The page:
I could feel the knife in my hand, still slippery with perspiration. A Slave was a slave. Anything could be done to her. And Rufus was Rufus—erratic, alternately generous and vicious. I could accept him as my ancestor, my younger brother, my friend, but not as my master, and not as my lover . . .
. . .
I pulled the knife free of him somehow, raised it, and brought it down again into his back.
This time he only grunted. He collapsed across me, somehow still alive, still holding my arm.
. . .
Something harder and stronger than Rufus's hand clamped down on my arm, squeezing it, stiffening it, pressing into it—painlessly, at first—melting into it, meshing with it as though somehow my arm were being absorbed into something. Something cold and nonliving.
Something . . . paint, plaster, wood—a wall. The wall of my living room. I was back home—in my own house, in my own time. But I was still caught somehow, joined to the wall as though my arm were growing out of it—or growing into it. . . . I looked at the spot where flesh joined with plaster, stared at it uncomprehending. I was the exact spot Rufus's finger had grasped.
I pulled my arm toward me, pulled hard.
And suddenly, there was an avalanche of pain, red impossible agony! And I screamed and screamed.
Houses are unsettling hybrid structures. A house is, in all its figurings, always thing, domain, and meaning—home, dwelling, and property; shelter, lodging, and equity; roof, protection, and aspiration—oikos, that is, house, household, and home. A house is a juridical-economic-moral entity that, as property, has material (as asset), political (as dominium), and symbolic (as shelter) value. Houses, as such, refer to the three main axes of modern thought: the economic, the juridical, and the ethical, which are, as one would expect, the registers of the modern subject. It is, in fact, impossible to exaggerate the significance of individual (private) property in representations of modernity. No wonder, in Kindred, Octavia Butler chose to signal the end of Dana's incomprehensible task—her travels to antebellum Maryland to save her white ancestor, Rufus, whenever his life was in danger—with her losing part of her arm (at the "exact spot Rufus's fingers had grasped") stuck in the wall of her house. A "red impossible agony" marked the end of her forced journeys, reminding Dana that whenever summoned by Rufus she could either kill him or let him die. Since her charge was to keep him alive, the only choice she ever had was never hers to make. Having made the choice, she finally realized that, as his descendant, she had a debt to Rufus, expressed as the obligation to keep him alive. Failing to meet this obligation, killing him or letting him die, tantamount to refusing the debt, and with it the relationship, as it did, would result in punishment of the worst kind for Dana.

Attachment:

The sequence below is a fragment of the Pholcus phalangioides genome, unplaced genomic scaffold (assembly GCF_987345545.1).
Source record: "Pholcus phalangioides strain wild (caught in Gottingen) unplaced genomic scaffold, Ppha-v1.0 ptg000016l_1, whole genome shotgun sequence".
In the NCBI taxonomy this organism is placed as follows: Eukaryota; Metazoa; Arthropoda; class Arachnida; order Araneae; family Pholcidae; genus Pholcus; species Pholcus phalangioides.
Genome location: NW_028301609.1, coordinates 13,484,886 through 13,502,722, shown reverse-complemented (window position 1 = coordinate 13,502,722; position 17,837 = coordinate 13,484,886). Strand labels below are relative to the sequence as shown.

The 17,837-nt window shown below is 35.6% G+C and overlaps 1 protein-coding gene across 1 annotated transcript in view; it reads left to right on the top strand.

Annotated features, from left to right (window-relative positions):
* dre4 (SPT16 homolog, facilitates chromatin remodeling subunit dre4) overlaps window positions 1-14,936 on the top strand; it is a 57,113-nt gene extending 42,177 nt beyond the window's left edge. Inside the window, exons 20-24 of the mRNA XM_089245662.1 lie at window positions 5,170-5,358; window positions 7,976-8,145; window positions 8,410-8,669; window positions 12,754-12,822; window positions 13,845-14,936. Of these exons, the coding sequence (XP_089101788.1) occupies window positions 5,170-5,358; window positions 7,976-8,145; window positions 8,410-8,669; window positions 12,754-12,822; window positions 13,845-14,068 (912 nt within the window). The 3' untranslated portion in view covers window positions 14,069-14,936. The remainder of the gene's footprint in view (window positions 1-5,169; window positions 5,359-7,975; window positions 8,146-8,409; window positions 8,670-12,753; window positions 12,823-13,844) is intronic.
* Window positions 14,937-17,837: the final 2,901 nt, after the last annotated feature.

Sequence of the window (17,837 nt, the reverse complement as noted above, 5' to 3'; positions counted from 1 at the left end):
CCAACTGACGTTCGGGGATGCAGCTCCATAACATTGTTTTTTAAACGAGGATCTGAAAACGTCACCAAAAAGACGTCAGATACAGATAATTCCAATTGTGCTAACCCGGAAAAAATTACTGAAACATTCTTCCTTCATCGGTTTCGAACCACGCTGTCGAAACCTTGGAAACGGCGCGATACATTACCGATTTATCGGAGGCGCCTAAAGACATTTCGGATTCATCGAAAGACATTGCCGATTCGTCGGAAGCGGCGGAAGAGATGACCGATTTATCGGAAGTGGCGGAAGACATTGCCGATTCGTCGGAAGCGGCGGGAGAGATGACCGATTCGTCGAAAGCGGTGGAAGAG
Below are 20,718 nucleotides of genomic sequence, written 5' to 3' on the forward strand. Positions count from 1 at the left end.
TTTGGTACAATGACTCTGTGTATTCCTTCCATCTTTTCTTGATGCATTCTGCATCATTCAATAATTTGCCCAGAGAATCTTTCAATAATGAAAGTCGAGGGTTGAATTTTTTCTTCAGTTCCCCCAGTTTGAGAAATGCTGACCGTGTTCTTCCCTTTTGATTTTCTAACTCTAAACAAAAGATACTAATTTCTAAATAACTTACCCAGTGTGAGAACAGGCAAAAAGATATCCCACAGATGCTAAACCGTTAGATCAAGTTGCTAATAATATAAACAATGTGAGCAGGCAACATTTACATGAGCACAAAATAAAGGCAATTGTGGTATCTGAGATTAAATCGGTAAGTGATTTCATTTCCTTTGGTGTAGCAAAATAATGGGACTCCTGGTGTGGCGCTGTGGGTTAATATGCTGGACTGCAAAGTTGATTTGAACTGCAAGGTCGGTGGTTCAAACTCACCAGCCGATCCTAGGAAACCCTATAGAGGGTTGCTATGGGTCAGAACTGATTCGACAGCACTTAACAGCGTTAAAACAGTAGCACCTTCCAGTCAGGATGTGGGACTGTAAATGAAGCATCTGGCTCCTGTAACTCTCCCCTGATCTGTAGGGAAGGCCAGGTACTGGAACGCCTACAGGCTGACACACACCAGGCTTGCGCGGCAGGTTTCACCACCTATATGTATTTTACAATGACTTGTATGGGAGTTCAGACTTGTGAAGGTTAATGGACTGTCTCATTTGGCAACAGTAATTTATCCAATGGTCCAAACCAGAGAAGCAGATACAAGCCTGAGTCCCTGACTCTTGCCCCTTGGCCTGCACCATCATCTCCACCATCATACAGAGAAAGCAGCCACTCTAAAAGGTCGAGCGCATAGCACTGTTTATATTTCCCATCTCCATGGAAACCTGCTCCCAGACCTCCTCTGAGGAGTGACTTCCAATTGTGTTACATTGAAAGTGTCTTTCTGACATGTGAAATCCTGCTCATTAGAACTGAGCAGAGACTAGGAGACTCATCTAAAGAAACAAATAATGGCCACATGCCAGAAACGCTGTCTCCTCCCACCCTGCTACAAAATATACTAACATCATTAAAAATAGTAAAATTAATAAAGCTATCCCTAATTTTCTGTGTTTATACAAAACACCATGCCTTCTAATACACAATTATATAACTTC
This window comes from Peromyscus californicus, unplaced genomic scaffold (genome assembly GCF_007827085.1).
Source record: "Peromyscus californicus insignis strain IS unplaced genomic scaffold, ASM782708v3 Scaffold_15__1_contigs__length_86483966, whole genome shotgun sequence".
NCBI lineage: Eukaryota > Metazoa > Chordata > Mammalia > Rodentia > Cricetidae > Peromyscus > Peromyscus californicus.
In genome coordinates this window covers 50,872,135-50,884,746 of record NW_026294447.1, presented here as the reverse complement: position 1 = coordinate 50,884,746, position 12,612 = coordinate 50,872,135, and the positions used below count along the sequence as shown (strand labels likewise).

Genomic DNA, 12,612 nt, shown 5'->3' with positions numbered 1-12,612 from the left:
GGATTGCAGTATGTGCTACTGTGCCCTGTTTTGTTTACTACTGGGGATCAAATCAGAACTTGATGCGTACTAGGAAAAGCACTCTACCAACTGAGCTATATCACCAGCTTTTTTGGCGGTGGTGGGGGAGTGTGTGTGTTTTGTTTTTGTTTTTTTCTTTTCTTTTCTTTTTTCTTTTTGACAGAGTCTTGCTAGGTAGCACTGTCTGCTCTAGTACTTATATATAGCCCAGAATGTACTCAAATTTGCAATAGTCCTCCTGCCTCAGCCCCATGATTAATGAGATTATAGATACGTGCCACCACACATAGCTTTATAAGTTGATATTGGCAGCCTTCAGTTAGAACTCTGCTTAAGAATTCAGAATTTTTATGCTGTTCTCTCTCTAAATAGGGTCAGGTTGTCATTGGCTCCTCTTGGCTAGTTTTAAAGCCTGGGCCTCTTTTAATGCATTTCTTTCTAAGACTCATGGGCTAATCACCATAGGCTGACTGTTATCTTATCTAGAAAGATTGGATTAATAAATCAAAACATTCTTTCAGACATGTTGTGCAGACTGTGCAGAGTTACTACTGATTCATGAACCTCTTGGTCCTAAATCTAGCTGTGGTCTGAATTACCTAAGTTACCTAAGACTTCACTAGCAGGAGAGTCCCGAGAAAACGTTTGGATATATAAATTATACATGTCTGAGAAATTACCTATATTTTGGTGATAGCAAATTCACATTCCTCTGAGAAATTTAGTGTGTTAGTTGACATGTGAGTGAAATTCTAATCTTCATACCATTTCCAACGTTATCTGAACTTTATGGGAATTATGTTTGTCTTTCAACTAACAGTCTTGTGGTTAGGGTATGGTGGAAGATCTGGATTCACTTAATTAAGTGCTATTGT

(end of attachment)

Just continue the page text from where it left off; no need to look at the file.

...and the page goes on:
Failing to pay a mortgage, the notorious subprime loan, charged interest rates far in excess of those offered to "prime borrowers," "high-risk borrowers," like Dana, also owe a debt that exceeds the legitimacy of both the law (contract) and morality (obligation). References to law and morality, expectedly, prevail in condemnations of those served with "subprime" loans, who are construed as intellectually (illiterate) and morally (greedy) unfit if measured against any existing descriptors of the modern economic subject: the (liberal) rational self-interested, the (historical-materialist) productive-creative laborer, and the (neoliberal) obligation-bound debtor/creditor. The "immanent risk of foreclosure" and ultimately loss of home for millions in the United States overwhelmingly affected Black and Latino/a borrowers and communities. Lacking property and stocks passed down through generations and burdened by greater reliance on consumer credit, Black and Latino/a borrowers were less able to weather the sudden decline in home values. Foregrounding their predicament, the incomprehensible task of affording the consequences of not-paying what the lenders knew were unpayable debts allows questions that challenge the assumption that the failure to meet an obligation should necessarily lead to punishment when the lender's profits are secured by betting and spreading the...